Egypt-Israel Deal On Natural Gas May Be Scrapped

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A fire burns on a gas pipeline in the Massaeed area west of the Mediterranean coastal town of al-Arish, North of Sinai, February 5, 2012.
A fire burns on a gas pipeline in the Massaeed area west of the Mediterranean coastal town of al-Arish, north of Sinai, on Feb. 5. The pipeline from Egypt to Israel has come under attack at least a dozen times since deposed Egyptian President Hosni Mubarak was toppled last year.

Notice of the termination of a natural-gas purchase agreement between companies in Israel (the buyers) and companies in Egypt (the sellers) was confirmed Sunday by those on both sides of the contentious issue.

The Ampal-American Israel Corp. (Nasdaq: AMPL) announced it had been advised by the East Mediterranean Gas Co., or EMG, in which Ampal has a 12.5 percent interest, that the Egyptian General Petroleum Corp. and the Egyptian Natural Gas Holding Co. had notified EMG they were terminating the Gas Supply and Purchase Agreement between the parties.

Mohamed Shoeib, chairman of the Egyptian Natural Gas Holding Co., contended the agreement was being terminated not because of political considerations but because of contractual violations, the Associated Press reported.

Egypt provides Israel with about 40 percent of its natural-gas supply, which is primarily used to generate electricity, BBC News reported.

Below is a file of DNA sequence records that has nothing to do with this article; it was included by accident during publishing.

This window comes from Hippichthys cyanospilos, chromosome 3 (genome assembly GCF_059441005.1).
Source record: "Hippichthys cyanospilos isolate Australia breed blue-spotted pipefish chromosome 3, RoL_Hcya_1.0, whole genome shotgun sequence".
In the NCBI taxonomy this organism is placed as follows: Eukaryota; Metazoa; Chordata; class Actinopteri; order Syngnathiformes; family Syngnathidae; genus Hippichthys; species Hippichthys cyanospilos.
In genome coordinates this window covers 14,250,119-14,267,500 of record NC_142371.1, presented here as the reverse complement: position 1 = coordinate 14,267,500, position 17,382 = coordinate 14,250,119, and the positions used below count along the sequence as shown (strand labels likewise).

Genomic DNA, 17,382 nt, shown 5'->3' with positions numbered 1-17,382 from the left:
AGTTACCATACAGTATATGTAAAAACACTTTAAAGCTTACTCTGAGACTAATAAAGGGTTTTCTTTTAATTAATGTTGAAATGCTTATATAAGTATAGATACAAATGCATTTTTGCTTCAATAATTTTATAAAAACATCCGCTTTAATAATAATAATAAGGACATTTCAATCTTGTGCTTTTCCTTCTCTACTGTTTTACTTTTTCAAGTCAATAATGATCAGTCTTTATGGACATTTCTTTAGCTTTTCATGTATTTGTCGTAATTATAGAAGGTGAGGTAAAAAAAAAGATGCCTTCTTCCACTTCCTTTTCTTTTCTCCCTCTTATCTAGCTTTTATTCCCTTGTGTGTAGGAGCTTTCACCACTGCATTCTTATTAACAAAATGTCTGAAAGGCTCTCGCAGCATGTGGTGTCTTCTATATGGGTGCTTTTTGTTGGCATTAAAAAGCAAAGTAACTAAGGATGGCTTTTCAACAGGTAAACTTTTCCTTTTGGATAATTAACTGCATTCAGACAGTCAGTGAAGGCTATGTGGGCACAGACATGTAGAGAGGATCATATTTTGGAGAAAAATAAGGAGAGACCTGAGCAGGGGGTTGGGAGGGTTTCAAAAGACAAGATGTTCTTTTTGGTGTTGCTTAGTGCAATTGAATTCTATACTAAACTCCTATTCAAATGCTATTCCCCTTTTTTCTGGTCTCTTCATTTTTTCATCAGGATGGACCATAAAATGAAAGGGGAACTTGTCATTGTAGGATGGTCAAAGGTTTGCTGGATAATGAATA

EMG considers the termination attempt unlawful and in bad faith, and consequently demanded its withdrawal, Ampal said in a statement. Therefore, it added, EMG, Ampal, and EMG's other international shareholders are considering their options and legal remedies as well as approaching the various governments.

The natural-gas deal at issue was negotiated while deposed Egyptian President Hosni Mubarak was still in power, and it has become a symbol of renewed tensions between the two states since his departure.

One bone of contention is the price the Israelis pay for the Egyptians' gas. It is set at $1.50 per million British thermal units, AP said.

Israeli Finance Minister Yuval Steinitz expressed great concern about the termination notice, calling it a dangerous precedent which casts a shadow on the peace agreements and the peaceful atmosphere between Egypt and Israel, Reuters reported.

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